In my last Do What You Love Tip, I asked the question, “why is it that some people succeed while other don’t?”
Today, I want to go deeper and talk about a seemingly benign aspect of work that is probably sucking too much of your time and energy: e-mail.
E-mail has been a great boon… an invention that completely transformed our lives. But it’s also been a curse. It’s a double-edged sword that, when used improperly, can ruin all of your chances for success in making a living doing what you love.
One of the main reasons why people are not able to find the time they need to take to start their own website and business is because of lack of focus. When you’re juggling with too many things at once, you can’t properly concentrate.
I’ve explained previously that once you’re set up properly, running and building your business could take you about 3 hours a day. But that’s three hours of completely focused time!
So where does e-mail come into play?
It’s a big sucker of time and emotional energy.
Let’s say you check your e-mails first thing in the morning. Big mistake!
If you’re running a business, you’re inevitably going to find a *problem* in those e-mails.
Your webmaster is informing you that your site doesn’t work. One of your customers didn’t receive their products. One of your subscribers doesn’t like what you wrote and is letting you know. And so on and so forth.
These problems are going to take up a massive amount of your emotional energy and are going to stay with you for hours, if not days.
How can you then concentrate to work on writing your ebook? To build your opt-in page? To create your website? To send a newsletter to your mailing list? To find ways to drive traffic to your website?
You can do it, but you cannot do it properly.
There’s worse, because what I just explained just assumes that you just *read* your e-mails.
If you start answering them, then you’re going to get caught up in a web of time wasting, not being able to differentiate between what’s really important and what appears to be important (but is not).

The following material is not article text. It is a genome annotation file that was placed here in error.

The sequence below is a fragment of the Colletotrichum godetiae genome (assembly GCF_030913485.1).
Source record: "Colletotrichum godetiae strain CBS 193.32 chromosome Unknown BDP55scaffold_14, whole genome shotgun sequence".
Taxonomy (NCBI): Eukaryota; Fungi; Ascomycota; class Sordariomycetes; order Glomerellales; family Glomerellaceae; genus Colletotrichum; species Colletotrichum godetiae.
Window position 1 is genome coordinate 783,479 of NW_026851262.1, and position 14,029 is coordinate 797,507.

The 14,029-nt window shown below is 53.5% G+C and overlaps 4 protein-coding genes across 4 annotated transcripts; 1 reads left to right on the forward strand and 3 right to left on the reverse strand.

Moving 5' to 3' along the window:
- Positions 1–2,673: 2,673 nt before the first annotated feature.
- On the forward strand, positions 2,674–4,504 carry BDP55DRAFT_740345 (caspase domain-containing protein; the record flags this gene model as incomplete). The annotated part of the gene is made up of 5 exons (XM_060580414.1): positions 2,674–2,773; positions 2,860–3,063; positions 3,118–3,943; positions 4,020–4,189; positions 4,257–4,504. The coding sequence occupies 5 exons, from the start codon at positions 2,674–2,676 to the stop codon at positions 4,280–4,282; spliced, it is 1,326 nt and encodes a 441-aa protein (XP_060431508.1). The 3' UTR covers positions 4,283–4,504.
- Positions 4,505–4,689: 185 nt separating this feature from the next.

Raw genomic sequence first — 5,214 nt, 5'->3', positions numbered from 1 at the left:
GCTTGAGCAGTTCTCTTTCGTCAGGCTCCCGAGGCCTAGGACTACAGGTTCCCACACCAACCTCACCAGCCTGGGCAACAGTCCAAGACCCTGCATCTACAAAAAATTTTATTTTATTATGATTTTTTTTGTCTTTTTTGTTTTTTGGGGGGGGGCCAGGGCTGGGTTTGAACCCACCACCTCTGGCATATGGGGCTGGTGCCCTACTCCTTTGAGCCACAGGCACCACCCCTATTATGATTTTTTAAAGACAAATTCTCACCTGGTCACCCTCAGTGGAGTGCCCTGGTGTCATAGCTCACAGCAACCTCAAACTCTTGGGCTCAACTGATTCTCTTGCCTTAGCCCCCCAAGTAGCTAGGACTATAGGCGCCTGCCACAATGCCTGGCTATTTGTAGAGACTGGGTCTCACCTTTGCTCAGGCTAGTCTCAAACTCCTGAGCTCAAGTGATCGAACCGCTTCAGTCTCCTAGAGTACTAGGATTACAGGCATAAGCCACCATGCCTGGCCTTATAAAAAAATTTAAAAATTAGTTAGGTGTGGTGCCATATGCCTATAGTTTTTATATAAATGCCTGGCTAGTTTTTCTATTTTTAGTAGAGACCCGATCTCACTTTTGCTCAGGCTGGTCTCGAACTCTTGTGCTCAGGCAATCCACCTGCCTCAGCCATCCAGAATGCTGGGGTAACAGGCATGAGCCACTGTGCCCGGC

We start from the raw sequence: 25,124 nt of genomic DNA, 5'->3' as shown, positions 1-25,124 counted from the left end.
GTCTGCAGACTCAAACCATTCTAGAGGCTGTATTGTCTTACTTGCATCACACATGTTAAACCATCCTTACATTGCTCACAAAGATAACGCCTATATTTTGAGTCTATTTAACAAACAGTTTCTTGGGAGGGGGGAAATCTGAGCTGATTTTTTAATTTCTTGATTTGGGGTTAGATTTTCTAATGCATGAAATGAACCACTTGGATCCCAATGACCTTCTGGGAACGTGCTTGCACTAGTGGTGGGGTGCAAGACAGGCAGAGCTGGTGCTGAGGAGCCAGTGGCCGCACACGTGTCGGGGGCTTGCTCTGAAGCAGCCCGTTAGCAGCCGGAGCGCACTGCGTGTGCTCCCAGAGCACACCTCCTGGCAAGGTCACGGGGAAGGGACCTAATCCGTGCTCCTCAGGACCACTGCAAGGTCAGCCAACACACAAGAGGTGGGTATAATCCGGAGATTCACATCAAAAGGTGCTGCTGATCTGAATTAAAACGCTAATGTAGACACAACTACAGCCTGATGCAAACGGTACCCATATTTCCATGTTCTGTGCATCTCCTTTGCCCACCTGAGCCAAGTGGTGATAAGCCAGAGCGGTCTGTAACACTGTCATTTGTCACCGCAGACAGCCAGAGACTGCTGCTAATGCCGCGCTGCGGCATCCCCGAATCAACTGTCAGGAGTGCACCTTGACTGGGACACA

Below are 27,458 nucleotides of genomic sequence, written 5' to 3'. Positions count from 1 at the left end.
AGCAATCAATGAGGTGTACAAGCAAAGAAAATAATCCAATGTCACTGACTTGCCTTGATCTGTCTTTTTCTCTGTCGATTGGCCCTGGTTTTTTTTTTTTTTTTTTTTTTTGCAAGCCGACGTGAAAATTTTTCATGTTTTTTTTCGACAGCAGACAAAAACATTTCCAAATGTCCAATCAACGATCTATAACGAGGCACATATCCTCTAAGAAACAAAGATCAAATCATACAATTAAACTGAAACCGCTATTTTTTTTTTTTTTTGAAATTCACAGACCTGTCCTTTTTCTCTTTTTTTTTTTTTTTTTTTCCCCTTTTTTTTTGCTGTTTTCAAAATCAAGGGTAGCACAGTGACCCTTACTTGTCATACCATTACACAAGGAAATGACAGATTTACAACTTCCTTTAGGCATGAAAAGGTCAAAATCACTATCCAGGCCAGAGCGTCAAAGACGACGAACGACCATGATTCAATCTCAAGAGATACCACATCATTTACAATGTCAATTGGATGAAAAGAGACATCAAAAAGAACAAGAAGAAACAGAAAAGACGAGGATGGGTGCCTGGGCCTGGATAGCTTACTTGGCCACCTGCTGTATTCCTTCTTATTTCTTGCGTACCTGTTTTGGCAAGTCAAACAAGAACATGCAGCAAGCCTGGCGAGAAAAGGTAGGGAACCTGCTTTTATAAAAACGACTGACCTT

As you answer your e-mails, you’re going to receive more, which in turn are going to require more of your attention. Is it going to end?
You probably check your e-mails several times a day.
Don’t do it.
If you’re a regular “civilian” who has no ambition of ever building their own business doing what you love, then sure, check your e-mail all day if you want.
But if you want to actually *accomplish* projects, you need to limit this activity.
Recently, I made an experiment. I went from checking my e-mails only once a day to checking them several times a day. I experience an immediate drop in productivity.
Now, I don’t even check my e-mails until about 1 or 2 p.m. I take maybe 45 minutes and sometimes much less to answer ALL of my e-mails, and then I don’t check them until the next day.
Oh, and I also don’t check my e-mails on the weekend! (Except for my “personal” account for friends only).
What I used to do was to check my e-mails several times a day, out of curiosity to see “what’s new”. But often I would neglect to answer.
Now, if a project requires back and forth, I’ll use Skype for instant messaging, but only when it’s absolutely necessary.
If you want to build a successful business, you need to be completely focused. If you just have 1 or 2 hours a day at your disposal, then make this time ultra productive. And e-mail is NOT a productive activity!